As summarised by Gabriel Jonsson of Stockholm University, “a remedy should contain an apology to surviving comfort women for their sufferings, an acknowledgement that the drafting was implemented systematically and forcibly with the government’s knowledge, a recognition that the purpose was for sexual slavery and should be regarded as a crime against humanity, an acceptance of moral and legal responsibility and, finally, an extension of monetary compensation from the Japanese government”. Unfortunately, in international relations, so-called “masculine” characteristics such as aggression and pride are valued more than “feminine” characteristics such as empathy. For these reasons, apology and reparations are seen as signs of weakness of states. However, reparations are actually feminist policies that acknowledge the wrongdoings of the past and promise to do better in the future. They also place the needs of the survivors and the victims front and centre instead of the state’s honour or interests, which often interpret reminders of horrible pasts as unpatriotic and anti-national.
Japan’s Womenomics is not Enough
The recent court ruling from South Korea is not the first time that Japan has faced international pressure regarding gender-issues (gender gaiatsu). In 2013, former Prime Minister Shinzo Abe introduced “Womenomics”, policies largely drawn from the work of Kathy Matsui, as part of his Abenomics economic policies and as a political and public relations strategy. Womenomics was launched in response to both the international pressure to address low rankings on gender inequality indicators and the country’s poor historical women’s rights records with regards to the comfort women.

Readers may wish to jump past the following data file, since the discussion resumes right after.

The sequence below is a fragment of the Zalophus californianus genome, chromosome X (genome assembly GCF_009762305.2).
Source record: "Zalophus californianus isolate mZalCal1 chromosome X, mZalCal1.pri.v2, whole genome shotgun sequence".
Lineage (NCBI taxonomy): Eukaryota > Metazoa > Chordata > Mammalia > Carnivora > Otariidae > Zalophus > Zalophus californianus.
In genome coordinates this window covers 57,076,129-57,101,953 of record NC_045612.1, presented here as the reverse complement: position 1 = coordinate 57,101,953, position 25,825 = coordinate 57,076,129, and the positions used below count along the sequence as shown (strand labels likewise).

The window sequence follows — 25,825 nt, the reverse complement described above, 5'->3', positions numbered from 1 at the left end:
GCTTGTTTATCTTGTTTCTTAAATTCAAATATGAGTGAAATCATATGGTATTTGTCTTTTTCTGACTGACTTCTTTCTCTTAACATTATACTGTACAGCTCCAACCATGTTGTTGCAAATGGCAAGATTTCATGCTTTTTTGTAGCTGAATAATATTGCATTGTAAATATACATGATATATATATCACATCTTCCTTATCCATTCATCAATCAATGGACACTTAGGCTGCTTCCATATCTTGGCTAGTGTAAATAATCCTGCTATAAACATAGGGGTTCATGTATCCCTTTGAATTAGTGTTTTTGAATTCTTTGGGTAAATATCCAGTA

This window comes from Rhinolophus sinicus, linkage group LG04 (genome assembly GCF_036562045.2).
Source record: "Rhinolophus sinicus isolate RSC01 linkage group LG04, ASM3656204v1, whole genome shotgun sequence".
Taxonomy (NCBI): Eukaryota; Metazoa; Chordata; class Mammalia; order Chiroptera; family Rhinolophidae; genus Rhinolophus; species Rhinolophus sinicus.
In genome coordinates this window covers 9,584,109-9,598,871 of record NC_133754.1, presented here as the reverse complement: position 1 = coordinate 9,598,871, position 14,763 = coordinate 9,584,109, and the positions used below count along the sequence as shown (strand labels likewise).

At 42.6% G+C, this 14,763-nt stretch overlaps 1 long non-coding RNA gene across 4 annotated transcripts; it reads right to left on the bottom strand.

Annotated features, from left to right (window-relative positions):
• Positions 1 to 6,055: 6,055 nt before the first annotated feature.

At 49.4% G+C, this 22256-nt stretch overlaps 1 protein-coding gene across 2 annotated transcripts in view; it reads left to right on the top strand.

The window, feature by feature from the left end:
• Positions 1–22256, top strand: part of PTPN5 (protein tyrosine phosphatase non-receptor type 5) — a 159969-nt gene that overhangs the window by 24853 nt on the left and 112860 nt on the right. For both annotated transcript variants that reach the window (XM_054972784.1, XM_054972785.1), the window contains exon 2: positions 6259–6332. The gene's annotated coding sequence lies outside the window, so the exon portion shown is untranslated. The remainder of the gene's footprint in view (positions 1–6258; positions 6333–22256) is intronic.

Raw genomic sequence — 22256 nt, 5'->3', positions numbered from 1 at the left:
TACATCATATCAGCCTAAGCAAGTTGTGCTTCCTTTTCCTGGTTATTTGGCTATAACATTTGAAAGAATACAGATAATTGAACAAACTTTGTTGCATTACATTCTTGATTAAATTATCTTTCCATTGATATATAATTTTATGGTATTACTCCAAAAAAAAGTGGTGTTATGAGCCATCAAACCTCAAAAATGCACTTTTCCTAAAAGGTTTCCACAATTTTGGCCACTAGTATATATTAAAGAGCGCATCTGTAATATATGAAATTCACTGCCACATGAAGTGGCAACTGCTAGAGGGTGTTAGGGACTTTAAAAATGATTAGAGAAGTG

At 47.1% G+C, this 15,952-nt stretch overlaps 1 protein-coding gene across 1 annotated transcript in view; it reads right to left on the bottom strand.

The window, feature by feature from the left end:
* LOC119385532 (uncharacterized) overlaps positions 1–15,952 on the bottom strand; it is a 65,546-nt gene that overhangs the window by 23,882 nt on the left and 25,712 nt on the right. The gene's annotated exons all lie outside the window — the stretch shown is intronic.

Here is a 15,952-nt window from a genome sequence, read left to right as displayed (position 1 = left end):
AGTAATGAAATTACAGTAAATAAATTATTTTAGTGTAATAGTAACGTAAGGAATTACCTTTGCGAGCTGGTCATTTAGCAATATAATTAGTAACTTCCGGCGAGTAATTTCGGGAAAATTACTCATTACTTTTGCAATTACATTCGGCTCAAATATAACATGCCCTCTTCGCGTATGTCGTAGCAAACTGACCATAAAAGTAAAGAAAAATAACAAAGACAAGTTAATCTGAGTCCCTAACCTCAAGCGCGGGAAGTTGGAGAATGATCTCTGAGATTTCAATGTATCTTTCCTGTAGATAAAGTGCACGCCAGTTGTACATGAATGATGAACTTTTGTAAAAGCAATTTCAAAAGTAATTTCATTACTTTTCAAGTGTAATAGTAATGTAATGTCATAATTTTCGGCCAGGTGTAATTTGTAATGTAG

While the outcomes and responses to Womenomics policies have been mixed, it is worth noticing that they have not addressed the issue of reparations for comfort women despite it being a huge reason why they were introduced in the first place. If the Japanese government was really invested in increasing women’s opportunities and empowerment in the economic realm, it could do well to take a leaf out of South Korea’s book and reach a consensus on delivering closure and justice. A good place to start would be to stop running away from criticism regarding the comfort women and address monetary, legal and moral reparations through the Womenomics policies.